A new "security pact" between Australia and Indonesia, to be signed on November 13 in Lombok, will strengthen Canberra's military and economic alliance with Jakarta, at the expense of the peoples of both countries.
The Indonesia and Australia Framework for Security Co-operation will assist Indonesia to develop its stalled nuclear program; conduct joint border-protection patrols to prevent West Papuans, in particular, from reaching Australia's shores; and expand Australian military and intelligence ties, including with the discredited Kopassus special forces troops.
The Howard government is hailing the treaty as a breakthrough in relations with the Indonesian government, strained after Canberra agreed to give asylum to 43 West Papuans earlier this year. But apart from the period around Australia's intervention on behalf of the East Timorese in 1999, Canberra and Jakarta see eye to eye.
Since 1975, when Labor PM Gough Whitlam turned a blind eye to Indonesia's invasion of East Timor, through to Labor PM Paul Keating's 1995 security treaty with Indonesia that strengthened military ties with Kopassus, Indonesia has had a strong relationship with Australian governments, Labor and Coalition. This is because, for an imperial power such as Australia, business and trade with a nation of 200 million people is more important than human rights, be they in Indonesia, East Timor, Aceh or West Papua.
Popular support in Australia for East Timor's national liberation struggle forced a temporary retreat from this bi-partisan, reactionary policy, and the Howard government has been trying to regain ground ever since. The new security treaty is part of that process.
The treaty formalises Australia's support for Indonesia's "territorial integrity". That is, Canberra pledges to assist Indonesia in suppressing movements for self-determination, in West Papua and Aceh in particular. It will do this mainly through training Kopassus and other Indonesian troops and by doing all it can to prevent West Papuans, among others, from reaching Australia in a bid for asylum.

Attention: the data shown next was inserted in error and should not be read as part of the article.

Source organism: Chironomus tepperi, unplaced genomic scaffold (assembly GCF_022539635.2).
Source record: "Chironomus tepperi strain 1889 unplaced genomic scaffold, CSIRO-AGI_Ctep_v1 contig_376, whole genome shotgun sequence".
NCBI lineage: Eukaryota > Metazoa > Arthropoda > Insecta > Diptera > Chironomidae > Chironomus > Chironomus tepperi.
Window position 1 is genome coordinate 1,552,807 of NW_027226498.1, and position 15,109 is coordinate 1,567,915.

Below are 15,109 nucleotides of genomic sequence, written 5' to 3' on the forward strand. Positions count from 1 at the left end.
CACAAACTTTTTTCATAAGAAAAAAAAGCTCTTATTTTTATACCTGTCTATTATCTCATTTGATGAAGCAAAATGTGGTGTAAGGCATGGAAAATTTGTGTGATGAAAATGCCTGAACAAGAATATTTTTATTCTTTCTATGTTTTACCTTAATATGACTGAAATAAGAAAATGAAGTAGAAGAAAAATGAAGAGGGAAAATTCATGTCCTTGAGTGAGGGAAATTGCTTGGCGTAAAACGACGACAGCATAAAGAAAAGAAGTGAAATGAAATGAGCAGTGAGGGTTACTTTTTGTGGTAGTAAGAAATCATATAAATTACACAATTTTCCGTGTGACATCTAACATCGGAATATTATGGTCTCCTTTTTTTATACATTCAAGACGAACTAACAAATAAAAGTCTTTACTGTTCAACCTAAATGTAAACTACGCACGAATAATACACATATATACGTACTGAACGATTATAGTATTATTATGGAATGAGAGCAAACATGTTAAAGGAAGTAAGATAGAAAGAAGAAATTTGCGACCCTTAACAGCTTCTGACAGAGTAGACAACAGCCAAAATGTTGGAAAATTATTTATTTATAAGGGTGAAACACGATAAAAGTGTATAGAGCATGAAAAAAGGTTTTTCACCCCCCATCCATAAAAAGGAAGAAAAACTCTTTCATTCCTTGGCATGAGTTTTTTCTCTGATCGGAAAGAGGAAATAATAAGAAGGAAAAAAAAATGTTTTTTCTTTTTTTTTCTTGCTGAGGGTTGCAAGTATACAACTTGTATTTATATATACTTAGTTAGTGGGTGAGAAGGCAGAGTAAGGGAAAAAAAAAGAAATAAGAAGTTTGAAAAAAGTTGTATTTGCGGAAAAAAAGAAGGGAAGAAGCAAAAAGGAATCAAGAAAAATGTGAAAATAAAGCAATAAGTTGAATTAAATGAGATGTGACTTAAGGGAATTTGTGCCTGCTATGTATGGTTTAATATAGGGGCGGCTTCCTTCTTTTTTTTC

The treaty also opens the way for Australia to sell uranium to Indonesia, which plans to begin building its first nuclear power plant in 2010. Indonesia has previously toyed with this dangerous fuel to boost its energy supplies, but backed away after national and international campaigns against nuclear power plants being situated on one of the earth's most unstable fault lines.
Since PM John Howard has now decided that Australia must expand its uranium mining, finding willing trading partners becomes necessary.
Supporting Indonesia's brutal control over the province of West Papua is also a priority for Howard. The biggest gold-copper mine, part-owned by the Anglo-Australian company Rio Tinto, is located there.
Central to the wave of protests in West Papua this year is anger that mine operator Freeport-McMoran has been making huge profits while West Papuans receive virtually no benefit; tribal people around the mine have lost their land, and their rivers have been seriously polluted by tailings from the mine.
According to Oxfam, the mine disposes 230,000 tons of tailings into surrounding rivers each day, causing major environmental damage. This method of disposal is prohibited in most countries: only three mines in the world, all in New Guinea, still use it. The Mineral Policy Institute believes Rio Tinto prefers to operate overseas to avoid environmental regulation.
In June, the Norwegian government decided to withdraw its investment from the Freeport mine based on the company's "severe and irreversible damage to the natural environment" and "ethically unacceptable practices" in relation to its treatment of the locals. Canberra has no such scruples. The new treaty gives the tick to corporate plunder that has horrified the world.
A survey by the solidarity organisation SNUP, in cooperation with Kemitraan (Partnership on Governance Reform in Indonesia) on attitudes in West Papua towards the special autonomy law (OTSUS) found that five years after its introduction, 60% of the 323 respondents did not think that special autonomy would improve their living conditions; 76% said the law was not implemented well; 73% believed that corruption was very widespread; and 78% said that efforts at law enforcement did not conform with people's sense of justice.
Asked whether they felt proud of their Papuan identity, 96% said yes. Asked whether they identified themselves as Papuans, as members of their tribal group or as Indonesians, 52% identified themselves as Papuans, 30% as members of their tribal group and only 14% as Indonesians. These statistics, while based on a small sample, reflect that Indonesia's efforts to force West Papuans to identify as Indonesians are having little success.
The signing of this treaty, which commits Australia to support and assist Jakarta's repressive rule in West Papua and across the whole archipelago, is a retrograde step and should be opposed.